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I'm using D. J. Griffiths's textbook Introduction to Quantum Mechanics (3rd ed.) for my introductory university course on the subject. In chapter 5 (starting at section 5.1.1), he discusses the behaviour of identical particles.

For a start, he introduces an elementary spatial wave function for a system of two non-interacting particles where one of them is in state $\psi_a$ and the other is in state $\psi_b$:

$$\psi(\mathbf{r_1},\mathbf{r_2})=\psi_a(\mathbf{r_1})\psi_b(\mathbf{r_2})$$

He shortly after introduces how identical particles cannot be told apart, so, because "one of them" and "the other" is physically ambiguous, we write the spatial wave function of such a two-particle system as a superposition:

$$\psi_{\pm}(\mathbf{r_1},\mathbf{r_2})=A\,(\psi(\mathbf{r_1},\mathbf{r_2})\pm\psi(\mathbf{r_2},\mathbf{r_1}))$$

He posits that $\psi_+$ is the governing wave function for bosons, and $\psi_-$ for fermions $-$ which make for, respectively, a symmetric spatial wave function $\psi_+(\mathbf{r_1},\mathbf{r_2})=\psi_+(\mathbf{r_2},\mathbf{r_1})$, and an antisymmetric spatial wave function $\psi_-(\mathbf{r_1},\mathbf{r_2})=-\psi_-(\mathbf{r_2},\mathbf{r_1})$. By this, it makes sense that when $\psi_a=\psi_b$, fermionic systems have no sensical spatial wave function (Pauli's exclusion principle).


Now, as Griffiths likes to do to simplify explanations, he leaves spin out of wave functions. One paragraph later, he shows how fermions are expected to be further away from each other than distinguishable particles, and the converse for bosons ("exchange interaction"): this uses only integrals over space, so I assume it's fine to generalise the result to wave functions including spin. If I've interpreted his text later on in the chapter correctly, we can conclude such behaviour merely based on spatial wave functions, so I'll call particles that repel like fermions, and equivalently have can be given a combined spatial wavefunction $\psi_-$, "spatially fermionic".

Here's the problem. He adds spin into the discussion of two-electron systems as a spinor factor $\chi(1,2)$, and asserts:

It is the whole [$\psi(\mathbf{r_1},\mathbf{r_2})\chi(1,2)$], not just the spatial part, that has to be antisymmetric with respect to exchange. (...) Thus the Pauli principle allows two electrons in a given position state, as long as their spins are in the singlet configuration.

This statement confuses me.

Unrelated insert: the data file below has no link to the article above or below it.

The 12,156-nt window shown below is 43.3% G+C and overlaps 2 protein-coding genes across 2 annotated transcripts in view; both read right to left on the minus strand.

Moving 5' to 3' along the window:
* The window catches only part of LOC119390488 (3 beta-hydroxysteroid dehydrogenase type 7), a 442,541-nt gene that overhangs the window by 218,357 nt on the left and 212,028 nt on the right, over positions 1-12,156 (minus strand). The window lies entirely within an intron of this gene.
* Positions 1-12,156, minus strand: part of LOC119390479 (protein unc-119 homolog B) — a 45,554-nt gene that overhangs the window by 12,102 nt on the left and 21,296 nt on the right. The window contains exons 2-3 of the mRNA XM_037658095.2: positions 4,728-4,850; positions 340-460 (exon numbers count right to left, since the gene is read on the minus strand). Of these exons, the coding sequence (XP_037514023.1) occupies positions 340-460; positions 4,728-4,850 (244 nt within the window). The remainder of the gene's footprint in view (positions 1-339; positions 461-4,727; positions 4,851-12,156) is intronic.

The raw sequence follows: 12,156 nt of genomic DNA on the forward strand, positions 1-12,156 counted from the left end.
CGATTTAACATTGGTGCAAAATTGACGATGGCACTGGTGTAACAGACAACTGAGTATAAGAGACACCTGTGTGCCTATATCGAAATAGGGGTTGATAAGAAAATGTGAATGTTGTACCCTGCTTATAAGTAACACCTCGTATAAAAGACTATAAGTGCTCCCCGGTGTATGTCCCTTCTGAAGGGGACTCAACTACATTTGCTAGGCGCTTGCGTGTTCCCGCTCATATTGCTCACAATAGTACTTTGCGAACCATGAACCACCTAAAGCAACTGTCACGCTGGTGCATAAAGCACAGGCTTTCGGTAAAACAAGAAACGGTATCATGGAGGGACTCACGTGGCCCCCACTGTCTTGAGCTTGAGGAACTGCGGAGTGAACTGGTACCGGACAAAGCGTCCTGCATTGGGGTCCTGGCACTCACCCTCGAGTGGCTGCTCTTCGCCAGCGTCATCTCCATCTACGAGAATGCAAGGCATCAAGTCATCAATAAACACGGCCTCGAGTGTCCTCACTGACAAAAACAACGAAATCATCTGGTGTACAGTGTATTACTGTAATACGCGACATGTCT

• For one: does "not just" imply that fermions still need to be spatially fermionic, as was asserted when spin was not yet included in the discussion, or that only $\psi(\mathbf{r_1},\mathbf{r_2})\chi(1,2)$ need be antisymmetric?

  • Secondly: is "$\psi(\mathbf{r_1},\mathbf{r_2})$" an elementary function $\psi(\mathbf{r_1},\mathbf{r_2})=\psi_a(\mathbf{r_1})\psi_b(\mathbf{r_2})$, or is it an artificially (anti)symmetrised wavefunction like $\psi_+(\mathbf{r_1},\mathbf{r_2})$ and $\psi_-(\mathbf{r_1},\mathbf{r_2})$? If it's the former, that would mean that the spatial factor $\psi(\mathbf{r_1},\mathbf{r_2})$ in the combined wave function for our two-fermion system $\psi(\mathbf{r_1},\mathbf{r_2})\chi(1,2)$ cannot whatsoever be treated equally to the artificially (anti)symmetrised $\psi_\pm(\mathbf{r_1},\mathbf{r_2})$. So, if we can't, and if we assume the answer to question 1 is that the system has to be spatial fermionic as well, then how will we (or nature) ever ensure that $\psi$ is properly (anti)symmetrised?

  • Thirdly: since $\psi(\mathbf{r_1},\mathbf{r_2})\chi(1,2)$ must just be antisymmetric, why can't we take the triplet configuration of the two electrons (which gives a symmetric $\chi(1,2)$), and have an antisymmetric spatial wavefunction $\psi(\mathbf{r_1},\mathbf{r_2})$? (This thread tries to answer, but I don't think it gives proper closure.)


Note to future readers regarding the third question:

After some discussion in the comments of the accepted answer, and repeatedly having studied the above quote in the context of the chapter again, I came to the correct interpretation of what exactly Griffiths tried to exclude when writing "the Pauli principle allows two electrons in a given position state, as long as their spins are in the singlet configuration".

His claim can be phrased as follows:

If $\Psi=\psi(\mathbf{r_1},\mathbf{r_2})\chi(1,2)$, then there exists no mathematical function $\psi(\mathbf{r_1},\mathbf{r_2})$ that is antisymmetric w.r.t. interchange of $\mathbf{r_1}$ and $\mathbf{r_2}$ and uses only one state $\psi_a$ instead of a $\psi_a$ and a $\psi_b$ (if you will, $\psi_a = \psi_b$).

In the accepted answer by ZeroTheHero, you'll find the explanation as to why this is true $-$ the essence is that antisymmetrisation happens through determinants in permutation group theory, and that those become 0 when any $\psi_a = \psi_b$.